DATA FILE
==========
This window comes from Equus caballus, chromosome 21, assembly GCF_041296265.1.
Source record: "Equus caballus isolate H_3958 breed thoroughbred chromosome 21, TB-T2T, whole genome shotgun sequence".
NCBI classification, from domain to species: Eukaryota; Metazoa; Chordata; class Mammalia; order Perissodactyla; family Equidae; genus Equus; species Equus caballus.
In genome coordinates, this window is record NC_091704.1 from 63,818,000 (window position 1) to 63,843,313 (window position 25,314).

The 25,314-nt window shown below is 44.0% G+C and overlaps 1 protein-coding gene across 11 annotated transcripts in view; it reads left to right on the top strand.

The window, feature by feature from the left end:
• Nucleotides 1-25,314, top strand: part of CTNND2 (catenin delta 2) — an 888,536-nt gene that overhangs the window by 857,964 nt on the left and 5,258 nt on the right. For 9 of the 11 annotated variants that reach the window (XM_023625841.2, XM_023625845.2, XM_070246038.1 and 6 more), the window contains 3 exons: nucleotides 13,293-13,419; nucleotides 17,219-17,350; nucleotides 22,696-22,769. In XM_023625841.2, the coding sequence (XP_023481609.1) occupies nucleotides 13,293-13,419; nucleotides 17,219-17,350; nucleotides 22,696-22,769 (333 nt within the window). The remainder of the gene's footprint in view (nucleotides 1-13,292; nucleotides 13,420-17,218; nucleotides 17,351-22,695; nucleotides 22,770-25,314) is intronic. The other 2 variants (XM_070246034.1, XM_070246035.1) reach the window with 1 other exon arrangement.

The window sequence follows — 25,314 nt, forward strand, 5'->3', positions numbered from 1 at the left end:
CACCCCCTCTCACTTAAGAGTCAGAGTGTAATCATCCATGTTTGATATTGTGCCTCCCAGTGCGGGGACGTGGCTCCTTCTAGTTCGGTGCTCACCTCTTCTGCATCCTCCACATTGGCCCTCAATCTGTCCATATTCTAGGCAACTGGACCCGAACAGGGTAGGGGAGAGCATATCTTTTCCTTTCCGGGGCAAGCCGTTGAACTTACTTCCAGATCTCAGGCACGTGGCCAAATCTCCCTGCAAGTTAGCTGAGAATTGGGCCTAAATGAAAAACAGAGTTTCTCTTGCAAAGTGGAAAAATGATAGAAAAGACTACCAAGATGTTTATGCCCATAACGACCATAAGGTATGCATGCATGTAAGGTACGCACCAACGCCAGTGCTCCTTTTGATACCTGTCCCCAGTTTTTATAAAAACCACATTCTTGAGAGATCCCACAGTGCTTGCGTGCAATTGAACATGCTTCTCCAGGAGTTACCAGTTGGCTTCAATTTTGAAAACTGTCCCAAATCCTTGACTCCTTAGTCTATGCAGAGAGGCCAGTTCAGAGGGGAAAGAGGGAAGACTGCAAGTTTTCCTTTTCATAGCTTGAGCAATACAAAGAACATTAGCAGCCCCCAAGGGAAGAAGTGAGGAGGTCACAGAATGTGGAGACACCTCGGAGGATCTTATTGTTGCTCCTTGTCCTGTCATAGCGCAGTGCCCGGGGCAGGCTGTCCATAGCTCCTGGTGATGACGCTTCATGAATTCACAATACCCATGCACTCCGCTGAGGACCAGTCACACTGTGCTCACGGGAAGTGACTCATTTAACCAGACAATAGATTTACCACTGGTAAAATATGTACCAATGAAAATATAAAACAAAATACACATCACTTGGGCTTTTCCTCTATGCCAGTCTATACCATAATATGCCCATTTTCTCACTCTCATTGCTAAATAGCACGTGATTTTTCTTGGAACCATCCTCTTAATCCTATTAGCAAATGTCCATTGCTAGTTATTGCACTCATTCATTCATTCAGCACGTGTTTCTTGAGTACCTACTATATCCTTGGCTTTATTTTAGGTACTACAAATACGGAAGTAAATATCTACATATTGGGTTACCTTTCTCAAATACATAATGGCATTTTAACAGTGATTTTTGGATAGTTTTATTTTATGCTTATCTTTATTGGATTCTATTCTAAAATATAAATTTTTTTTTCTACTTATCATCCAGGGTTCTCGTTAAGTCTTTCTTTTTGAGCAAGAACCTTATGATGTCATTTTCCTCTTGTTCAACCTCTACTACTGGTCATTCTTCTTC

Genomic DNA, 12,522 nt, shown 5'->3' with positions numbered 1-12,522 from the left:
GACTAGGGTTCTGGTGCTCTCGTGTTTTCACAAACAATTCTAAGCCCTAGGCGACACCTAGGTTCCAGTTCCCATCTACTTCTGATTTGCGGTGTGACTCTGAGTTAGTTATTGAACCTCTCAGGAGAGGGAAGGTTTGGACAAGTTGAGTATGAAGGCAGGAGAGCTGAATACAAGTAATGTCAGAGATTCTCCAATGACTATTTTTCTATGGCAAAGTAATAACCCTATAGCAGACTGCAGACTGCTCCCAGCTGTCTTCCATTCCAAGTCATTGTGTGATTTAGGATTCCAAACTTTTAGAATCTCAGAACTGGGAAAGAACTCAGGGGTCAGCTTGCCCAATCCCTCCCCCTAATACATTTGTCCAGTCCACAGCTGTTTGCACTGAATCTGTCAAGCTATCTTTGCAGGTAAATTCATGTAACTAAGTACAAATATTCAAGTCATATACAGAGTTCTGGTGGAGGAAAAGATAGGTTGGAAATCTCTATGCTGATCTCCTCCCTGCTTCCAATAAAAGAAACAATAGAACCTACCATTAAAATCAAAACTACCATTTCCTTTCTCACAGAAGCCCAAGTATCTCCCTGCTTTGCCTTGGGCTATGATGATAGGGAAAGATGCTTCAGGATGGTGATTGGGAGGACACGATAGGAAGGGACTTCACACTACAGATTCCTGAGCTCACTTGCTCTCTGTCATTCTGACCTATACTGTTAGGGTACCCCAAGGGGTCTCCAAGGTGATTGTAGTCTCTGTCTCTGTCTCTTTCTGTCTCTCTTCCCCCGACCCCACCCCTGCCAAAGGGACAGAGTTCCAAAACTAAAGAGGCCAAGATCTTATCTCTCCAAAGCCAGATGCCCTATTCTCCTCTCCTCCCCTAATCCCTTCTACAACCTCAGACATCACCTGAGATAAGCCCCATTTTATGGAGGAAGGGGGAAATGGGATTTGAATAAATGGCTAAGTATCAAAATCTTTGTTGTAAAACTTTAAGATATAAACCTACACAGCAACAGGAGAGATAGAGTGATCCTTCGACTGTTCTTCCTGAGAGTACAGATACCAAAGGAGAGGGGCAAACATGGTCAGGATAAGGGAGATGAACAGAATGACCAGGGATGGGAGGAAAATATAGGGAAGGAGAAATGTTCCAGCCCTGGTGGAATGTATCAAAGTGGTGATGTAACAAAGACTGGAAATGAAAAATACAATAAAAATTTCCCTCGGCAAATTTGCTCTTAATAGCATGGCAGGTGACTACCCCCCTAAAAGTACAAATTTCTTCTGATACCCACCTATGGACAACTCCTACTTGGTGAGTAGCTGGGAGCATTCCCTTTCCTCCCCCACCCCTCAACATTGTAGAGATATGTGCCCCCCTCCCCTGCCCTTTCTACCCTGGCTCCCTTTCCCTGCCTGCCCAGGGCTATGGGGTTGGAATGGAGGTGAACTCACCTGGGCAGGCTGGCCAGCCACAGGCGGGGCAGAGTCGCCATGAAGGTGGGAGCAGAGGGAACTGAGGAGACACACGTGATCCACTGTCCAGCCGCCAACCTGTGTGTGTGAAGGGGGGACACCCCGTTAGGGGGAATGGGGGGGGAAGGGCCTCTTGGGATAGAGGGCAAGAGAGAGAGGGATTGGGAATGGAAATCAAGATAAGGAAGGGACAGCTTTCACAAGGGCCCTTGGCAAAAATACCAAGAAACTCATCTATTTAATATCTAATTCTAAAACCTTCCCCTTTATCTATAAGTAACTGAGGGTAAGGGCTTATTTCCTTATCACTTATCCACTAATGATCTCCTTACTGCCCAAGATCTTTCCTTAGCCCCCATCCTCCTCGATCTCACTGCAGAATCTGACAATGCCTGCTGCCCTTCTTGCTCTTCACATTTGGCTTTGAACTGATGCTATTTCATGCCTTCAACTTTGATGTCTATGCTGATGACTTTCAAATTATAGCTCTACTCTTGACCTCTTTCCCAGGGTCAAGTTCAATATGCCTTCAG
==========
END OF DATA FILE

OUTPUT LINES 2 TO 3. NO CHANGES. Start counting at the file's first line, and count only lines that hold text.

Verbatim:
Source record: "Equus caballus isolate H_3958 breed thoroughbred chromosome 21, TB-T2T, whole genome shotgun sequence".
NCBI classification, from domain to species: Eukaryota; Metazoa; Chordata; class Mammalia; order Perissodactyla; family Equidae; genus Equus; species Equus caballus.